## Phase-matched sum frequency generation in strained silicon waveguides using their second-order nonlinear optical susceptibility |

Optics Express, Vol. 19, Issue 22, pp. 21707-21716 (2011)

http://dx.doi.org/10.1364/OE.19.021707

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### Abstract

Using analysis and numerical simulation, we have investigated near-infrared and mid-infrared second-harmonic generation (SHG) and sum frequency generation (SFG) in crystal silicon (SOI) waveguides that possess a strong second-order nonlinear susceptibility by virtue of a Si_{3}N_{4} straining layer applied directly to the top surface of the waveguide. This layer induces anisotropic compressive strain in the waveguide core. Using the technique of TE/TM mode birefringence, we have derived waveguide geometries for both slab and strip channel waveguides that offer perfect phase matching of three lightwaves for SHG/SFG along a uniform waveguide, thereby offering the prospect of efficient wavelength conversion in monolithic silicon photonics.

© 2011 OSA

## 1. Introduction

*χ*

^{(2)}is needed within the Si waveguide core material instead of having the nonlinearity provided by an organic material situated in a slot. Monolithic manufacturing is easier with the first approach. Recent experimental studies indicate that a crystalline silicon channel-waveguide structure will possess a large second-order optical nonlinearity when the waveguide core is anisotropically strained by a dielectric cladding layer (especially a silicon nitride film) applied to the top of the structure. Early experiments by Jacobsen

*et al*[1

1. R. S. Jacobsen, K. N. Andersen, P. I. Borel, J. Fage-Pedersen, L. H. Frandsen, O. Hansen, M. Kristensen, A. V. Lavrinenko, G. Moulin, H. Ou, C. Peucheret, B. Zsigri, and A. Bjarklev, “Strained silicon as a new electro-optic material,” Nature **441**(7090), 199–202 (2006). [CrossRef] [PubMed]

*at al*[2] studied linear electrooptic (LEO) modulation in a silicon-on-insulator (SOI) strip waveguide initially coated with SiO

_{2}and then covered with a straining Si

_{3}N

_{4}layer. The modulation was linked to a second-order nonlinearity found to be

*χ*

^{(2)}= 15 pm/V.

_{3}N

_{4}layer was grown directly upon Si in subsequent experiments by other research groups. Bianco

*et al*[3

3. F. Bianco, E. Borga, A. Yeremian, B. Dierre, K. Fedus, P. Bettoni, A. Pitanti, R. Pierbon, M. Ghulinyan, G. Pucker, M. Cazzanelli, and L. Pavesi, “Second-order susceptibility *χ*^{(2)} in Si waveguides,” paper WB2, *IEEE 8 ^{th} International Conference on Group IV Photonics*, London (13 September 2011).

_{3}N

_{4}strip waveguides and evaluated

*χ*

^{(2)}to be 20 ± 10 pm/V. Their estimate requires further clarification because measurements were done with multimode waveguides, so it is not clear whether occasional close-to-phase-matching between several pump and harmonic guided modes contributed to the large measured second harmonic output. While the measured value of

*χ*

^{(2)}might be somewhat questionable, this must be the first experimental report on second harmonic generation in a uniform silicon waveguide. Hon

*et al*[4

4. N. K. Hon, K. K. Tsia, D. R. Solli, and B. Jalali, “Periodically-poled silicon,” Appl. Phys. Lett. **94**(9), 091116 (2009). [CrossRef]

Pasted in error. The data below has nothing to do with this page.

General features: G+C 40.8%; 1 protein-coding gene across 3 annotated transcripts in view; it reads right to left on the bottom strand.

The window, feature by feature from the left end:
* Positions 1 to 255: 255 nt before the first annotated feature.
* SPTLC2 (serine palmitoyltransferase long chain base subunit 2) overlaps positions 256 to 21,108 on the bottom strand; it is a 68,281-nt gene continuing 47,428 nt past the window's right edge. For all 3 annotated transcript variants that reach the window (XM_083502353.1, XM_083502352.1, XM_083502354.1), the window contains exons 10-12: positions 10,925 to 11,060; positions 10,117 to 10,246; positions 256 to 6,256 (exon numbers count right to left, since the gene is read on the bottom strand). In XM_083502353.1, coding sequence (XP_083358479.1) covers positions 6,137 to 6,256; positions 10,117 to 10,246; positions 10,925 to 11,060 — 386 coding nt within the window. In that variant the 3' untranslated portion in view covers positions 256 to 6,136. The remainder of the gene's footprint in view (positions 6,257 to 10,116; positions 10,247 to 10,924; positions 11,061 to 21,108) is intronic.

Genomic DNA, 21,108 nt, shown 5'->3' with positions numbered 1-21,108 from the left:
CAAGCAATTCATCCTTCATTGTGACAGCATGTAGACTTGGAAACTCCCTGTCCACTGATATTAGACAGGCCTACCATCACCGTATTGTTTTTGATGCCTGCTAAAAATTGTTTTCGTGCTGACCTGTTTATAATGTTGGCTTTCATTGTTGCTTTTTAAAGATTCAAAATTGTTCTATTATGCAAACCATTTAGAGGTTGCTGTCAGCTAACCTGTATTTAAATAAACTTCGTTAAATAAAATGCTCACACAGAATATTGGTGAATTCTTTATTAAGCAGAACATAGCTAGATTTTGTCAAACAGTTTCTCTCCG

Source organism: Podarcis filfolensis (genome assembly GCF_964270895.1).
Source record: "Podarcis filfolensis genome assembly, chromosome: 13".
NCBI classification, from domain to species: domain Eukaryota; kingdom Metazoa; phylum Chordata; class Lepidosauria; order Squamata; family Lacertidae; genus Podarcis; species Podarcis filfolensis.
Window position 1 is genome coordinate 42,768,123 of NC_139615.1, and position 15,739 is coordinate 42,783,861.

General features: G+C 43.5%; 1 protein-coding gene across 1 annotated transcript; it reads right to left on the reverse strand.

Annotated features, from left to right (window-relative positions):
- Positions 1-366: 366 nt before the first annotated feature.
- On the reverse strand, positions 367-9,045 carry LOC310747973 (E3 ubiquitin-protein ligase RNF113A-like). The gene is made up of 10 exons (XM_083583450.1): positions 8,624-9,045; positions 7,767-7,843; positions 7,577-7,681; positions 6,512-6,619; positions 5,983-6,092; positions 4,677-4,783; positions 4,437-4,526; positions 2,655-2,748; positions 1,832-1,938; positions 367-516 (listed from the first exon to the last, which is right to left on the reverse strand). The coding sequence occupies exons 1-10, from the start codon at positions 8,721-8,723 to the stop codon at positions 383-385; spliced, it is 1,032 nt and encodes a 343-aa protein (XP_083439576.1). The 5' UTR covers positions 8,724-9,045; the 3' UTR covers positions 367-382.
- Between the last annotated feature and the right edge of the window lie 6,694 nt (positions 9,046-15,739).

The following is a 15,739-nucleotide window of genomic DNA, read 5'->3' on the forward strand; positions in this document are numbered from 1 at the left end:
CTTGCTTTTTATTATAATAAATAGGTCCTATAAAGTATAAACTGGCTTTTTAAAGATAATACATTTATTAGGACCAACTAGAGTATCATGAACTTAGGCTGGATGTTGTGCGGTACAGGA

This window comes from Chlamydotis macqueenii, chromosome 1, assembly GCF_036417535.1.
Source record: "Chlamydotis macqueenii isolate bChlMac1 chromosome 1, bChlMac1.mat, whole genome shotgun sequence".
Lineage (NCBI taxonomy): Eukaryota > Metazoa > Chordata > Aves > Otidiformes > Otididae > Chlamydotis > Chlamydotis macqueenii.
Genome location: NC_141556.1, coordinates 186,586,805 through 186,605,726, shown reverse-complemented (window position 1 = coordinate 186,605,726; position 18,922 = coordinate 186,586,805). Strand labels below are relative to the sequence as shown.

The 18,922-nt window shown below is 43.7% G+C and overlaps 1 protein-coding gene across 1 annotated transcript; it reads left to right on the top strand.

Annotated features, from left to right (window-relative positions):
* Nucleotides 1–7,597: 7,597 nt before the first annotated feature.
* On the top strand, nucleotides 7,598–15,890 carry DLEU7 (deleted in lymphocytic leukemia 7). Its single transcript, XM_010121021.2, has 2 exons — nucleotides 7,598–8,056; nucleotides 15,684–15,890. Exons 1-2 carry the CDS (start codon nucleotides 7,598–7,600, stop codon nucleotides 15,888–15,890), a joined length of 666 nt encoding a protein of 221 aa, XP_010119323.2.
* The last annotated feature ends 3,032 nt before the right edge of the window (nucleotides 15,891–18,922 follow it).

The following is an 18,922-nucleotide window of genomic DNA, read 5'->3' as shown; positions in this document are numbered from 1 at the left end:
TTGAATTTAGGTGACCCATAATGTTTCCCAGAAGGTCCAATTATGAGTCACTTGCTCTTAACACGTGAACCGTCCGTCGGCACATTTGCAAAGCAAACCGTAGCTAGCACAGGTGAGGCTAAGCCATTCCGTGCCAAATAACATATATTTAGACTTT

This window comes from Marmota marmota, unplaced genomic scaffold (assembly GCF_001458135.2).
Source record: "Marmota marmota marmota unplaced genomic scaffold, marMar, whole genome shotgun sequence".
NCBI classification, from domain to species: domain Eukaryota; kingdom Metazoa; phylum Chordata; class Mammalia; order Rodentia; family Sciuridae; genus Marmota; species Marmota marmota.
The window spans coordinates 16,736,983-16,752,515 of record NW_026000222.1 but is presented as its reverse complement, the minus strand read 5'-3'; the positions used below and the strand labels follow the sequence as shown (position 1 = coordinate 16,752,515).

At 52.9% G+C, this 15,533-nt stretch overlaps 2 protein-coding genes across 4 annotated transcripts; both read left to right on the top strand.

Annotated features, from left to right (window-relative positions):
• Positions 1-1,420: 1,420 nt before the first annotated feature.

*et al*[6

6. B. Chmielak, M. Waldow, C. Matheisen, C. Ripperda, J. Bolten, T. Wahlbrink, M. Nagel, F. Merget, and H. Kurz, “Pockels effect based fully integrated, strained silicon electro-optic modulator,” Opt. Express **19**(18), 17212–17219 (2011). [CrossRef] [PubMed]

_{3}N

_{4}rib waveguides whose strain was asymmetric compression. Using Pockels-effect modulation and other tests, they found a record high value

*χ*

^{(2)}= 122 pm/V, and the second-order susceptibility was largest at the side walls of the rib because those walls were pinned at the bottom. Their

*χ*

^{(2)}does not apply directly to estimating the efficiency of mixing three lightwaves because one wave in LEO modulation is an RF field; nevertheless

*χ*

^{(2)}will be very large in both situations. Knowing that, we can proceed with our investigation of phase-matched Si waveguides.

*TE*and

*TM*modes (the mode birefringence) to attain the desired synchrony of waves. In a previous publication [7

7. I. Avrutsky, R. Soref, and W. Buchwald, “Mid-infrared optical parametric oscillators based on uniform GaP waveguides,” Opt. Express **18**(19), 20370–20383 (2010). [CrossRef] [PubMed]

## 2. *χ*^{(2)} and *χ*^{(3)} techniques

*χ*

^{(2)}is generally easier than constructing the organic-in-slot for

*χ*

^{(2)}because the former requires a simple deposition of dielectric while the latter requires e-beam fabrication of a nanoscale slot, followed by insertion of the organic, then followed by DC poling of the polymer in order to orient the molecules in the desired direction [8

8. T. Baehr-Jones, M. Hochberg, G. Wang, R. Lawson, Y. Liao, P. A. Sullivan, L. Dalton, A. K.-Y. Jen, and A. Scherer, “Optical modulation and detection in slotted Silicon waveguides,” Opt. Express **13**(14), 5216–5226 (2005). [CrossRef] [PubMed]

*χ*

^{(3)}that is also present in a non-uniformly strained silicon waveguide, although the strain modifies

*χ*

^{(3)}somewhat. Thus both

*χ*

^{(2)}and

*χ*

^{(3)}are simultaneously present in such a waveguide. We can compare the relative contributions of

*χ*

^{(2)}and

*χ*

^{(3)}to the overall nonlinear optical susceptibility. At moderate levels of infrared pump intensity, we can say that the three-wave process of